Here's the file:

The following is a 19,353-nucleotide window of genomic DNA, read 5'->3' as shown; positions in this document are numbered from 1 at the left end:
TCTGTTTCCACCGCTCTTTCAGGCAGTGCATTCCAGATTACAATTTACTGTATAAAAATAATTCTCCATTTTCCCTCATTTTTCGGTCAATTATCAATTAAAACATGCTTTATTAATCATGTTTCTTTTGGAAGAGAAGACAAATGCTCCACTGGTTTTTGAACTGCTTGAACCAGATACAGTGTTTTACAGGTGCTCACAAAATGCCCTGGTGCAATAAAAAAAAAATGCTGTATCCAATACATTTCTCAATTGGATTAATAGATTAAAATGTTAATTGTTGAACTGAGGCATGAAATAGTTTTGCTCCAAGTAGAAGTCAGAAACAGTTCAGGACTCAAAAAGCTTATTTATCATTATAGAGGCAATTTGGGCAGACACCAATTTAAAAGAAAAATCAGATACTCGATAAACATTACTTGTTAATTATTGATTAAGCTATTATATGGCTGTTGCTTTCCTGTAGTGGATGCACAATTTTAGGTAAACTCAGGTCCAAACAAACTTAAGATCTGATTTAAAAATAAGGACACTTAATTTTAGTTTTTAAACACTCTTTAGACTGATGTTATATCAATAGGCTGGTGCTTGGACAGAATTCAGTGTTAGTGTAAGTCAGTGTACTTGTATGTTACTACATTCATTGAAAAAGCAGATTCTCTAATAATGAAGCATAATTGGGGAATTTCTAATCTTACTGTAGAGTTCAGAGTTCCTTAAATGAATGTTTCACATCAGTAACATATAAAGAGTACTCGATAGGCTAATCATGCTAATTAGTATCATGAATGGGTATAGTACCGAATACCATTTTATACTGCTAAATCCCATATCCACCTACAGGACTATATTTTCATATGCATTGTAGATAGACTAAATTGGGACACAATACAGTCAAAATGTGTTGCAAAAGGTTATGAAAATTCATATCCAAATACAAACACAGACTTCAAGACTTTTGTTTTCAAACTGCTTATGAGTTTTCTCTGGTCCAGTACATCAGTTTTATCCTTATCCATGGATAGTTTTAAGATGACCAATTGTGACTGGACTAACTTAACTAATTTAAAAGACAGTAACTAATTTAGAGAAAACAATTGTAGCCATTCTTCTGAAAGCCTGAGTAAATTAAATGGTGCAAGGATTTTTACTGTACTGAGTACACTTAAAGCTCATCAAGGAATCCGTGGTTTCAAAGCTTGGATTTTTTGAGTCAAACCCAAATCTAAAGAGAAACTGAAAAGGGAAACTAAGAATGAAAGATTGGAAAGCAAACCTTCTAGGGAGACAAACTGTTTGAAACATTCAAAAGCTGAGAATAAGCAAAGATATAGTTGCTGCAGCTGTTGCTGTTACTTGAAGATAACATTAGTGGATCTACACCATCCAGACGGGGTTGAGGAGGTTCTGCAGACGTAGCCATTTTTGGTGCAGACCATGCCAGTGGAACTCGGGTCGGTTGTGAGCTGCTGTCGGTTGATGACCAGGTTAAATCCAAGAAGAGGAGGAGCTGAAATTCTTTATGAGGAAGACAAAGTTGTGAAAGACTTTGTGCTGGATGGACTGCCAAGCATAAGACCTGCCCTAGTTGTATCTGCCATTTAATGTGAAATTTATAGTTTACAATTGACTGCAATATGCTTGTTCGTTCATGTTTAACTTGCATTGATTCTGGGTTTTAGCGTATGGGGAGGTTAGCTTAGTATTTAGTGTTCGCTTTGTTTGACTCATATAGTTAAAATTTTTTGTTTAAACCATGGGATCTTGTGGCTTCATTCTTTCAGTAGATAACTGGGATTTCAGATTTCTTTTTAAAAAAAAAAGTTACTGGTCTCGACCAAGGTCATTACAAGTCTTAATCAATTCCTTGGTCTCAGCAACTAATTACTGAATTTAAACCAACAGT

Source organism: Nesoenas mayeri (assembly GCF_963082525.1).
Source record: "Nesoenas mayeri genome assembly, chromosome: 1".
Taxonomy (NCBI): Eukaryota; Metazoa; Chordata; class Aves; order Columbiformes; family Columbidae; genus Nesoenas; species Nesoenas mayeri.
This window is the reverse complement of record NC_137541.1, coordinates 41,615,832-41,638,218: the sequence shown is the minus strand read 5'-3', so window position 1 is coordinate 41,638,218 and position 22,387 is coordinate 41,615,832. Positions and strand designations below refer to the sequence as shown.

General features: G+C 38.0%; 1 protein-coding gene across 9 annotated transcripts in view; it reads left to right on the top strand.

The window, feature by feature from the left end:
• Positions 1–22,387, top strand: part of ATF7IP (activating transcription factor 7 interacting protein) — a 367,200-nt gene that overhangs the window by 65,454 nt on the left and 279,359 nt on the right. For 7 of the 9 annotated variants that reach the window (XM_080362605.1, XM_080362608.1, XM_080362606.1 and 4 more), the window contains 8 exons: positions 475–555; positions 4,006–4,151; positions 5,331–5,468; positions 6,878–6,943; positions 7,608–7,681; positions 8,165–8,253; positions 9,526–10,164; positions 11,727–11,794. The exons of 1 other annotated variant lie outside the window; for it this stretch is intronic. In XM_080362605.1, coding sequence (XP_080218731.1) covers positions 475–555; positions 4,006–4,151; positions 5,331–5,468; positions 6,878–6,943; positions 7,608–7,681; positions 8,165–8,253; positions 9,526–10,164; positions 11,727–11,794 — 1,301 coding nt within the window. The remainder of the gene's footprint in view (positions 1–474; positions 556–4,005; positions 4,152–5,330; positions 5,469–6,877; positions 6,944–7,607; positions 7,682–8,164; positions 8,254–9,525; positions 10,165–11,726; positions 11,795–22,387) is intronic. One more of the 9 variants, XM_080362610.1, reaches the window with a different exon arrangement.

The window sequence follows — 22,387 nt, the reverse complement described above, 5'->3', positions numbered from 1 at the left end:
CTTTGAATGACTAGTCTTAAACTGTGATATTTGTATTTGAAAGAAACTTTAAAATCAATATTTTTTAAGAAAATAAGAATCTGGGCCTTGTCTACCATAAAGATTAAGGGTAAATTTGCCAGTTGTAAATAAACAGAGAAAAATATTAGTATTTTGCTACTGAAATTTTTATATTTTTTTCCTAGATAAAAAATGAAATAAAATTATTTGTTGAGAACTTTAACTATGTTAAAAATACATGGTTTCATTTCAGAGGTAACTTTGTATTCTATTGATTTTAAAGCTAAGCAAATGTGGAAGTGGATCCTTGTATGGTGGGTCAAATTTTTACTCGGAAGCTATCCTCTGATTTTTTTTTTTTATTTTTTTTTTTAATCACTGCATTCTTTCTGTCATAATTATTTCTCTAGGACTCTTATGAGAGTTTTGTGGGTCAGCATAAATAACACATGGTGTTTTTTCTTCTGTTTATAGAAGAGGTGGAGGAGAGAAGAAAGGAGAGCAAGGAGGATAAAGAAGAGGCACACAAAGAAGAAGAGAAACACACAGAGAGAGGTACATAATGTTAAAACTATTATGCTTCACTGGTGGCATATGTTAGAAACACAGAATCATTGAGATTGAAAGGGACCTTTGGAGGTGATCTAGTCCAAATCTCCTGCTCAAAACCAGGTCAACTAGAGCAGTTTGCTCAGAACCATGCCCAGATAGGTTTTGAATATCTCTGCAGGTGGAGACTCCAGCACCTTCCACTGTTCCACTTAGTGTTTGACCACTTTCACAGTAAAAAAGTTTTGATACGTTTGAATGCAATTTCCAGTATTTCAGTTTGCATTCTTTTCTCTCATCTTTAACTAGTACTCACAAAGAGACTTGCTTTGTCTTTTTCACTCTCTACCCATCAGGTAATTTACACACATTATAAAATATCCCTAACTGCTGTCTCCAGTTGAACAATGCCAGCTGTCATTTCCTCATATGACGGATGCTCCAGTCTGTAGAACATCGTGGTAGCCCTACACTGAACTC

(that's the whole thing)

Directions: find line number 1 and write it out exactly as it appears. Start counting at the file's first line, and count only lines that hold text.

The following is a 19,353-nucleotide window of genomic DNA, read 5'->3' as shown; positions in this document are numbered from 1 at the left end: